Comonicon

gith averminaluk ayh juldas mausan urdan

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Roger's magic book for command line interfaces.

Missing docstring.

Missing docstring for Comonicon. Check Documenter's build log for details.

Quick Start

The simplest and most common way to use Comonicon is to use @cast and @main.

Missing docstring.

Missing docstring for @main. Check Documenter's build log for details.

Let's use a simple example to show how, the following example creates a command using @main.

using Comonicon
@main function mycmd(arg; option="Sam", flag::Bool=false)
    @show arg
    @show option
    @show flag
end

if you write this into a script file myscript.jl and execute it using

julia myscript.jl -h

You will see the following in your terminal.

myscript-help

If you want to add some description to your command, you can just write it as a Julia function doc string, e.g

using Comonicon

"""
my first Comonicon CLI.
"""
@main function mycmd(arg; option="Sam", flag::Bool=false)
    @show arg
    @show option
    @show flag
end

myscript-help-docstring

but you might also want to have more detailed help message for your CLI arguments and options, you can specify them via doc string:

"""
my command line interface.

# Arguments

- `arg`: an argument

# Options

- `-o, --option`: an option that has short option.

# Flags

- `-f, --flag`: a flag that has short flag.
"""
@main function mycmd(arg; option="Sam", flag::Bool=false)
    @show arg
    @show option
    @show flag
end

This will give a help message looks like below after execute this in myscript.jl via julia myscript.jl

mycmd-option-doc

Now, you can directly use this script from command line in this way. But if you want to make it accessible in shell, should do the following:

  • create a file without any extension called mycmd
  • copy the script above
  • add the following line on the top of your script mycmd (this is called shebang):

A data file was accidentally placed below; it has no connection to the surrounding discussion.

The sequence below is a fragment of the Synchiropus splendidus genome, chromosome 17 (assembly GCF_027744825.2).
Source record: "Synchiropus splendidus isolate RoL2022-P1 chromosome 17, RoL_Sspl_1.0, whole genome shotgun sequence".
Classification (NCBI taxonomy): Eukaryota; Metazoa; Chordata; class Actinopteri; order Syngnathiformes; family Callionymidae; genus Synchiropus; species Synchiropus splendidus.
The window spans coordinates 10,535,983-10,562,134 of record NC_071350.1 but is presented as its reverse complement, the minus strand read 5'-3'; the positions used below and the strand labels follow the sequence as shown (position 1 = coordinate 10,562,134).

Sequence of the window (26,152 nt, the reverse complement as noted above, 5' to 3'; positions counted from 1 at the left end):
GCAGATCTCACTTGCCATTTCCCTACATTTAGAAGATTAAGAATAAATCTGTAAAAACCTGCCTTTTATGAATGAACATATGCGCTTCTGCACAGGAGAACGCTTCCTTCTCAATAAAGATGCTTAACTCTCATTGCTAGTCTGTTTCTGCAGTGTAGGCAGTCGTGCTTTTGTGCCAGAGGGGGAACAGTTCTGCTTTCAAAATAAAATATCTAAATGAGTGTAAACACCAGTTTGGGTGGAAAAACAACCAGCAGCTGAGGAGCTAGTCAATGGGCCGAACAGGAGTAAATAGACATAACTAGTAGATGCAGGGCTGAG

#!<path to your julia executable>

now your mycmd script should look like the following

#!<path to your julia executable>
using Comonicon

"""
my first Comonicon CLI.
"""
@main function mycmd(arg; option="Sam", flag::Bool=false)
    @show arg
    @show option
    @show flag
end
  • now we need to give this file permission via chmod:
chmod +x mycmd
  • you can now execute this file directly via ./mycmd, if you want to be able to execute this cmd directly from anywhere in your terminal, you can move this file to .julia/bin folder, then add .julia/bin to your PATH
export PATH="$HOME/.julia/bin:$PATH"

What's under the hood?

Now let me explain what @main does here. In short it does the following things:

  • parse your expression and create a command line object
  • use this command line object to create an entry (See Conventions section to read about its convention)
  • generate a Julia script to actually execute the command
  • cache the generated Julia script into a file so it won't need to recompile your code again

Developer Recommendations

For simple and small cases, a CLI script is sufficient.

However, for larger projects and more serious usage, one should create a Comonicon CLI project to use the full power of Comonicon. You will be able to gain the following features for free in a Comonicon project:

  • much faster startup time
  • automatic CLI installation
  • much easier to deliver it to more users:
    • can be registered and installed as a Julia package
    • distributable system image build in CI (powered by PackageCompiler)
    • distributable standalone application build in CI (powered by PackageCompiler)